Proper records management is one of the most crucial elements in disaster planning. The ability of your company to retrieve critical documents and data after a disaster will greatly affect the financial cost of recovery. In extreme cases, the inability to recover critical records might put your business out of business.
From a disaster-planning perspective, the first step in developing your records management plan is to identify which records are vital and which are important. Vital records are records absolutely essential to the continued life of your business or whose destruction would result in a direct material financial loss. They’re often irreplaceable. Important records are generally replaceable, although their replacement will result in a significant cost of time and money.
Vital and important records include:
- Corporate: Articles of incorporation, by-laws, copyrights and patents, corporate seals, deeds and leases, lists of directors and stockholders, minute book, stocks and bonds, etc.
- Financial: Accounts receivable, bank account information, checks and money, financial reports, general ledgers, insurance policies, payroll records, purchase records, etc.
- Human Resources: Pension and other benefit records, executive compensation plans, personnel files, policy manuals, etc.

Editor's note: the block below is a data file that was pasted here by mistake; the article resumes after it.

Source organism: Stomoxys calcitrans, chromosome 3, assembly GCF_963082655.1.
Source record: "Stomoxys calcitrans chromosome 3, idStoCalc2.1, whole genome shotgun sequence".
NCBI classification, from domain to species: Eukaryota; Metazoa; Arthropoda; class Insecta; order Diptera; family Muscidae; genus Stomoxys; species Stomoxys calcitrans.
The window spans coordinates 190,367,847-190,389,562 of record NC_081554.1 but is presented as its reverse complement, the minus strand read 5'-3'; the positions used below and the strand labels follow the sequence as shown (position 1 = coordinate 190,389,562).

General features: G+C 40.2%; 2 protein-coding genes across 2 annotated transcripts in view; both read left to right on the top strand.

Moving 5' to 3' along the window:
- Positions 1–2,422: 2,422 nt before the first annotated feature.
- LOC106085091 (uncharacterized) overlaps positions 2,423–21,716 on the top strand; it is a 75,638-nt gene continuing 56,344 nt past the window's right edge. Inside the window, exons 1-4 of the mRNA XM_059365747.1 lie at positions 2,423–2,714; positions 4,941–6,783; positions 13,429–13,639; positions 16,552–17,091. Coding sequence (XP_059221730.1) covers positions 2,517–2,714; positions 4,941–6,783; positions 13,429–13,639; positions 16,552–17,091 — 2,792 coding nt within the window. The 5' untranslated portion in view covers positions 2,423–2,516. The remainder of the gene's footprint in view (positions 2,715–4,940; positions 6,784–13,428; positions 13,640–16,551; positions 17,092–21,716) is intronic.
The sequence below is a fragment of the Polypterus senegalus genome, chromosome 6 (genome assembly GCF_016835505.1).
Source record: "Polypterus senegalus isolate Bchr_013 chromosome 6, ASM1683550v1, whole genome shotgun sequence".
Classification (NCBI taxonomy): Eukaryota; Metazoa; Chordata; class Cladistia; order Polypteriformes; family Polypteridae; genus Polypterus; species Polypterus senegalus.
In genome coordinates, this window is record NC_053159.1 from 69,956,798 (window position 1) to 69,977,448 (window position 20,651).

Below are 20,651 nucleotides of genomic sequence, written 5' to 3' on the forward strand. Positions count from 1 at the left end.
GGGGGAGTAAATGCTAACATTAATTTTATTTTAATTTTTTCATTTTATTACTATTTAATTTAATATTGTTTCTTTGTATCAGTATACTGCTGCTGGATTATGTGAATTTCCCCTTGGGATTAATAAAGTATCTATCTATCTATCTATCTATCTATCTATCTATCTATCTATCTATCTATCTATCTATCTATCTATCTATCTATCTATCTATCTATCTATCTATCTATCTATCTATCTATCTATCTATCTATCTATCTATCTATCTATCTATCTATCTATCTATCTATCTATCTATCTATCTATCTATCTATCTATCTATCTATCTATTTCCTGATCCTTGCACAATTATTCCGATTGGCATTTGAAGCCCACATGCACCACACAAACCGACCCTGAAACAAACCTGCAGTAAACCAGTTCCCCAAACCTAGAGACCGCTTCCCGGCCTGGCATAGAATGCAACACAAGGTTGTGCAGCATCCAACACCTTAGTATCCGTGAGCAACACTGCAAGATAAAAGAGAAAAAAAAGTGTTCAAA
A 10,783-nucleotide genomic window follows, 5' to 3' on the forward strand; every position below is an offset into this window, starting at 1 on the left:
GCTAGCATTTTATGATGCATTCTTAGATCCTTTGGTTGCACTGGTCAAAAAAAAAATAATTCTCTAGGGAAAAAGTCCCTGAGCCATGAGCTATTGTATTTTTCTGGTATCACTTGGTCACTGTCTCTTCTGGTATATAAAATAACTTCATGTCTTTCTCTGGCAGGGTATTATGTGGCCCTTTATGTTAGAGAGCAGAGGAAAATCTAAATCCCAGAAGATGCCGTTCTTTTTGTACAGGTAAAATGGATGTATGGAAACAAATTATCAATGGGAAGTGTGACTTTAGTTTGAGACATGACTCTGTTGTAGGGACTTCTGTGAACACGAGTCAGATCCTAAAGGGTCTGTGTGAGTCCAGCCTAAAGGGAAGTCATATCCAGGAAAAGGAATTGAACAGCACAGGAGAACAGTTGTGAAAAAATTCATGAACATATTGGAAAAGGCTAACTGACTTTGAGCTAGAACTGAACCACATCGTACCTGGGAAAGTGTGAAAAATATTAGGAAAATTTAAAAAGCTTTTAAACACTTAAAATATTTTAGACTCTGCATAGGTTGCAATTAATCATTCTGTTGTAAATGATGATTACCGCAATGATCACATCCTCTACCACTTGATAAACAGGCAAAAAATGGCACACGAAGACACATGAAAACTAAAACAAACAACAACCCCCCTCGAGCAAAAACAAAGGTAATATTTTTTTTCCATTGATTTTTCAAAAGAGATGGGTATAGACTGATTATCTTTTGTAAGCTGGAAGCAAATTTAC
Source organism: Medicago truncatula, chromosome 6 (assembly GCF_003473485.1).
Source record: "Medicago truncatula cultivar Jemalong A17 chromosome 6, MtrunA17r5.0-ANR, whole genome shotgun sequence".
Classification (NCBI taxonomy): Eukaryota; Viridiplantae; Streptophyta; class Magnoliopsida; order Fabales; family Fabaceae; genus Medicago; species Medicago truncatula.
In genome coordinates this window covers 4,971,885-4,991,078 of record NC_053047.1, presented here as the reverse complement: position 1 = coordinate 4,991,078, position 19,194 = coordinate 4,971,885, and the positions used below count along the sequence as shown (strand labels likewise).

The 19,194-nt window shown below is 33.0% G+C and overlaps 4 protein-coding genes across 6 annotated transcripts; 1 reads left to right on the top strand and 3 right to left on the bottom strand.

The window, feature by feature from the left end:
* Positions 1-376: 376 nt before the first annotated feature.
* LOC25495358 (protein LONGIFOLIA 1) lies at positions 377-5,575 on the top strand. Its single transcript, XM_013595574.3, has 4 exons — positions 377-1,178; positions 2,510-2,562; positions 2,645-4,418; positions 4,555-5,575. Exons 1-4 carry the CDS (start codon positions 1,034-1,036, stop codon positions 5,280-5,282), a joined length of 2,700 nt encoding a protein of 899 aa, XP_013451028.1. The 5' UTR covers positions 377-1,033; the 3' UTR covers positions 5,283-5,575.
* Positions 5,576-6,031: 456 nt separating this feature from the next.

- Manufacturing: Engineering drawings, inventory, research and development data, etc.
- Tax: Contracts and agreements, tax returns, etc.
- Miscellaneous: plan, client lists, floor plans, marketing lists, site maps and drawings, and business continuation (disaster recovery) plan. This plan should record such important emergency information as employee and emergency telephone numbers, equipment repair and operational instructions, fire and evacuation plans, and so forth.
Have vital records duplicated or triplicated and then stored with an off-site records-management company. Your off-site storage location should be a reasonable distance from your facility, but far enough away to minimize the possibility of similar damage or destruction. Secure at least one copy of each vital record at a fortified site (vaults, fireproof cabinets, etc.). At a minimum, have important records duplicated and stored off-site.
If you don’t have a formal records-management plan or if your plan has not been reviewed by a professional, contact a reputable records-management company to help you develop your plan and provide the appropriate level of disaster protection your records need. Call us today.